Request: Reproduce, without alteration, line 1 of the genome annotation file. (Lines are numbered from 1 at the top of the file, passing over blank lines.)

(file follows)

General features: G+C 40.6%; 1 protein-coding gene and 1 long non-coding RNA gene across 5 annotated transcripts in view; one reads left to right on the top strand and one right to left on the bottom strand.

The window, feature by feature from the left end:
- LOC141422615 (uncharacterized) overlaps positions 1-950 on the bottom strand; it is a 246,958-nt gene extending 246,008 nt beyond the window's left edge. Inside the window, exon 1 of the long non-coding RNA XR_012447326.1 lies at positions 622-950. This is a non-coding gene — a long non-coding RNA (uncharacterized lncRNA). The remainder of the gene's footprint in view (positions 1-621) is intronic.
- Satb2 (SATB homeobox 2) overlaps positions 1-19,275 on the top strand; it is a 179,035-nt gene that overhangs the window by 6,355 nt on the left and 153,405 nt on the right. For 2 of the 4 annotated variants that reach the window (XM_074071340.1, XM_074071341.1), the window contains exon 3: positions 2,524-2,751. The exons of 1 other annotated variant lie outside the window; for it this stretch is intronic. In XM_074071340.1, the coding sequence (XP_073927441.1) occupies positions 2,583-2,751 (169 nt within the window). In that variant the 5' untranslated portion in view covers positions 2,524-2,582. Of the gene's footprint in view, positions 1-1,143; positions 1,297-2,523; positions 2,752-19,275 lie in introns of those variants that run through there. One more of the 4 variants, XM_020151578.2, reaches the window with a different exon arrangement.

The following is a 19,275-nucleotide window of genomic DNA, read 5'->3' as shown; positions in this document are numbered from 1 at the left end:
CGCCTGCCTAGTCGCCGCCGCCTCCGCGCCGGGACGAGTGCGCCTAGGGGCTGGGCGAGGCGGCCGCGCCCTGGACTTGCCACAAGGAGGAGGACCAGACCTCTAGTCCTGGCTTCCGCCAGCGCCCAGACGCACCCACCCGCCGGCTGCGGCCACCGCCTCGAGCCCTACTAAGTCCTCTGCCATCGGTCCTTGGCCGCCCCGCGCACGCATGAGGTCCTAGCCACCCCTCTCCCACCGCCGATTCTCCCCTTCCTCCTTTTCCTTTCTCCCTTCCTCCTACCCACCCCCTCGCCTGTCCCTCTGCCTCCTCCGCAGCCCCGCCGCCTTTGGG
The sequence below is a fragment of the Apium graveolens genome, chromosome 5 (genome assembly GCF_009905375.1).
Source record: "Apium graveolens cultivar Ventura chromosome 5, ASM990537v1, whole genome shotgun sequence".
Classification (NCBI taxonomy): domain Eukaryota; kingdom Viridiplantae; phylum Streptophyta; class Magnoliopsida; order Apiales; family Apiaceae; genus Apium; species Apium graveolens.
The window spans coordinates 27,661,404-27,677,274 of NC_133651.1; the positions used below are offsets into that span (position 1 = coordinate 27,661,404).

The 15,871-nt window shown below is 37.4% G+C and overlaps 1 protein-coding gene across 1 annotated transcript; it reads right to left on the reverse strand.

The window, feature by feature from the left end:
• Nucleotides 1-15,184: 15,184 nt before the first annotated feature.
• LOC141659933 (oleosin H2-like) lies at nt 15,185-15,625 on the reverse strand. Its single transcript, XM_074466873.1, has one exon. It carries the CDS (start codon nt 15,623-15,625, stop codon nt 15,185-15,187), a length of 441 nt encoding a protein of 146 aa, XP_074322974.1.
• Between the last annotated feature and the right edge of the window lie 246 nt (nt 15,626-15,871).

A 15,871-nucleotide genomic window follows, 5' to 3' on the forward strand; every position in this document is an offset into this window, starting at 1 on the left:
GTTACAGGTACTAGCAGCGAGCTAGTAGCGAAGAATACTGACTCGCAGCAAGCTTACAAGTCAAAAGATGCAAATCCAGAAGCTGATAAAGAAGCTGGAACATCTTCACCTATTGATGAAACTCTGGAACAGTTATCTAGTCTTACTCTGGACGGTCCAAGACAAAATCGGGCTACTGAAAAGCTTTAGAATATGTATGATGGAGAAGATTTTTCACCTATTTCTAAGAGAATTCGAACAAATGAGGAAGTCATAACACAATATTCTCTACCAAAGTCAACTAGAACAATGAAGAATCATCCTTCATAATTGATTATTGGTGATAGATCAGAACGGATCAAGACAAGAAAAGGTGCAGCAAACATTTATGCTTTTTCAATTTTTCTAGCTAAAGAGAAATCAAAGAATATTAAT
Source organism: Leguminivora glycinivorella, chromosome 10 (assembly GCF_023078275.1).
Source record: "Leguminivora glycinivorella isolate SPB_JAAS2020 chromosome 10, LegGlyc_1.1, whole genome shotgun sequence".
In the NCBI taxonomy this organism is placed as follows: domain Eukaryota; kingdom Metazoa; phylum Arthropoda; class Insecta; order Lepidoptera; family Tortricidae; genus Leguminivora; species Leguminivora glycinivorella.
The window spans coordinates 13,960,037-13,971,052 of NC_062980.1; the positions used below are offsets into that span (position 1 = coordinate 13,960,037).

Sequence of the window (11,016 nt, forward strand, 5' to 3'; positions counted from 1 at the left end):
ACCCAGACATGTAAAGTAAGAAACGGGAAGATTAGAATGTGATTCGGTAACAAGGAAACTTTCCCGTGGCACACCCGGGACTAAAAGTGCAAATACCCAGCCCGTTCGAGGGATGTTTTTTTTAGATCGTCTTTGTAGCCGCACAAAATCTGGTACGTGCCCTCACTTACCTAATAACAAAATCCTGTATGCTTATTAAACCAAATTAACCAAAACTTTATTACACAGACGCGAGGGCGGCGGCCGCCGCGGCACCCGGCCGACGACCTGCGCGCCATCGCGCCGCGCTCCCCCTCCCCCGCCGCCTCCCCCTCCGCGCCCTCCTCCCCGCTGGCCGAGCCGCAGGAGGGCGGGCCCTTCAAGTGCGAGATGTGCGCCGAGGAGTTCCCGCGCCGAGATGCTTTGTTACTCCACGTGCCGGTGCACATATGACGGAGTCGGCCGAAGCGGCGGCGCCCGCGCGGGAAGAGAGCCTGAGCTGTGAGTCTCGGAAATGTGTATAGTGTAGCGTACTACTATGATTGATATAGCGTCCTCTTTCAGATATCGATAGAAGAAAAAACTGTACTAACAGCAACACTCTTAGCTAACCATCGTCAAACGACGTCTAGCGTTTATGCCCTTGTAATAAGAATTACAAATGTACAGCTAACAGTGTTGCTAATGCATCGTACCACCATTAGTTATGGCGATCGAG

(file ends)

General features: G+C 40.6%; 1 protein-coding gene and 1 long non-coding RNA gene across 5 annotated transcripts in view; one reads left to right on the top strand and one right to left on the bottom strand.